A 'Commitment' Goes Only So Far

House Speaker J. Dennis Hastert takes a ride in a hydrogen vehicle to demonstrate his commitment to alternative energy sources, and then...
House Speaker J. Dennis Hastert takes a ride in a hydrogen vehicle to demonstrate his commitment to alternative energy sources, and then... (Ricky Carioti -- The Washington Post)

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By Al Kamen
Friday, April 28, 2006

The Republican House leadership, hopping aboard the new anti-oil-addiction campaign, staged a fine media event yesterday at a BP gas station at Ninth Street and Pennsylvania Avenue SE that featured a hydrogen-powered car.

House Speaker J. Dennis Hastert (Ill.), along with other top House Republicans, was photographed in and around the snappy blue General Motors HydroGen 3 van.

The event followed one by Senate Democrats on Wednesday, who rode in their gas guzzlers to an Exxon station a block from their offices to blame Republicans for high fuel prices.

Hastert, who appeared to have walked to the station, left in the very fuel-efficient vehicle, apparently headed for his office. But he went only a block or so before he got out and stepped into his pre-positioned gas-guzzling armored SUV to take him back to his office. Alert photographers, suspecting a ploy, had followed the speaker and captured the bait-and-switch.

Hastert spokesman Ron Bonjean , showing why he deserves a raise, explained that Hastert "wanted to ride the van" -- really he did -- "to show his commitment to new energy-efficient vehicles."

The problem, Bonjean said, was that Hastert's security detail wouldn't have it. Way too dangerous. Perhaps the security folks thought the vehicle was related to the ill-fated Hindenburg?

In any event, "the security officials demanded that he ride in the much more secure armored SUV," Bonjean said.

Okay. But next time they gin up one of these events, could he at least do more than just drive around the corner?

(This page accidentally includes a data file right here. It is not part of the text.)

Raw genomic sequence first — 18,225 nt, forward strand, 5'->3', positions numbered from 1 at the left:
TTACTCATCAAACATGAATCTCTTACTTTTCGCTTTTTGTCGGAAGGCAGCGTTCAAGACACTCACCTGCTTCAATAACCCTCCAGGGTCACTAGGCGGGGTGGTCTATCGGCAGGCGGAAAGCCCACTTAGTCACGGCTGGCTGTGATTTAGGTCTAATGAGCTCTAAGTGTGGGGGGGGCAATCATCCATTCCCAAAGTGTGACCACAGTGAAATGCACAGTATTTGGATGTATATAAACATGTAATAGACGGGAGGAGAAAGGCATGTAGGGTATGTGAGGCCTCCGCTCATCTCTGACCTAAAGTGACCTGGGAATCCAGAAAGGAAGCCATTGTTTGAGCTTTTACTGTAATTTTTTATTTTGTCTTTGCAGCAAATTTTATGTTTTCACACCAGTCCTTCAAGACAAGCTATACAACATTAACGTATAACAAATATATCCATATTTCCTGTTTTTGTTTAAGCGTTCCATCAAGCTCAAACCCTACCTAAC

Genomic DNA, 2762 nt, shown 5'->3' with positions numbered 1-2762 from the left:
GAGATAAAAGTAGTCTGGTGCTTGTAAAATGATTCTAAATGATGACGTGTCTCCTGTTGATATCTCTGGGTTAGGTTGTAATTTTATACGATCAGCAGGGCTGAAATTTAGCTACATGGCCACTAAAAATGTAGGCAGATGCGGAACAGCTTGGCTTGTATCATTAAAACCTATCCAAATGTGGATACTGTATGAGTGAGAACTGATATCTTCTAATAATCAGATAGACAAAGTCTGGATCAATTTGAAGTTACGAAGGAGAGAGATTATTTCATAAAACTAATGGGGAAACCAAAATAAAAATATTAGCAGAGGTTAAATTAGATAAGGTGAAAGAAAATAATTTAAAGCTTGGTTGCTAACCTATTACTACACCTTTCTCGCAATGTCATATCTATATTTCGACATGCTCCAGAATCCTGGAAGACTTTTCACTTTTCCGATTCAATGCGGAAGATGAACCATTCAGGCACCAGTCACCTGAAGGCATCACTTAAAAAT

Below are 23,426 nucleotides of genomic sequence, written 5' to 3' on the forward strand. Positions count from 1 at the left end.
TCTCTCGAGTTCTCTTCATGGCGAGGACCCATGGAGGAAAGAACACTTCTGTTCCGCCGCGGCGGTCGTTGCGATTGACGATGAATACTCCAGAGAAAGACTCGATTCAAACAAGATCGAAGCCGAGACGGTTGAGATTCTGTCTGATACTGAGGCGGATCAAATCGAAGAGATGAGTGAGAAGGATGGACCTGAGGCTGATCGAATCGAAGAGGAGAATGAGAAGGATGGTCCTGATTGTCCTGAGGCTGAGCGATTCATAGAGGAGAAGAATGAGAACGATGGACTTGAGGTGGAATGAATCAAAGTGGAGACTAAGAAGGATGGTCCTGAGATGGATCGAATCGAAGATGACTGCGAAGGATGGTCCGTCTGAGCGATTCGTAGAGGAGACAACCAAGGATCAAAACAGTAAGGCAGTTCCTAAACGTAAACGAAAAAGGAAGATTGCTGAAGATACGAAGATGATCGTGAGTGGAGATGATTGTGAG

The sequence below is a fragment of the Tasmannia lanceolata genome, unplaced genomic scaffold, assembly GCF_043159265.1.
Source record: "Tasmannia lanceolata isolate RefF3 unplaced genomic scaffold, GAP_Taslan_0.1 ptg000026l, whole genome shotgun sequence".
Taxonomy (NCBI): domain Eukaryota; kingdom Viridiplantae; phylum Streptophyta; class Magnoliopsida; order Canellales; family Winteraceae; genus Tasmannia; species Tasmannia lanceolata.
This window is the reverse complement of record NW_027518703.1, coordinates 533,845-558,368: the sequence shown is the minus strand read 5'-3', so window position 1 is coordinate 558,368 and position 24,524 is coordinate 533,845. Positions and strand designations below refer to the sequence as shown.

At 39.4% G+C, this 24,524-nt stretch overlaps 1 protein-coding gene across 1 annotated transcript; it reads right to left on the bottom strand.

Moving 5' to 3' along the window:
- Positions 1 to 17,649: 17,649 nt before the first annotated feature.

Good News Comes in Waves

Let's face it, the media continue to emphasize the bad news out of Iraq and absolutely refuse to highlight the important good news coming out of there of late.

Fortunately, the Republican National Committee puts out a weekly "Iraq Facts" page on its Web site that focuses on all the good news out of Iraq. This week's "Other Good News" section tells us: "Baghdad is to get its first water park and wave machine -- thanks to a Scottish company" called Murphy's Waves.

The RNC cites a report on the Web site of Scotland's Glasgow Daily Record a couple of weeks ago, quoting Murphy's international sales manager, Jim Stuart , who says he's "delighted to be involved in this project and it shows that rebuilding in Iraq really is happening."

The wave-machine pool project has been in the works for a couple of years, he said, when someone from a company called Baghdad Pools called and said he wanted to build a "fun pool for the city."

What better way to cope with the coming brutally hot summer in Baghdad with temps hitting 120 degrees? In the prewar days you might have had air conditioning, but electricity is still not up to prewar levels -- even to WWII levels.

So why not ride the great waves?

Are You Expendable?

The State Department, anxious to fill openings in Iraq, recently sent out a cable detailing job opportunities for spouses and other family members in Baghdad. Some -- office managers, housing coordinators, cashiers and such -- appear fairly safe, since they are in the Green Zone.

But then there is "Expendable Supply Manager."

The job doesn't appear to pay much, and it sounds as though they aren't going to care enough to provide any security for you.


© 2006 The Washington Post Company

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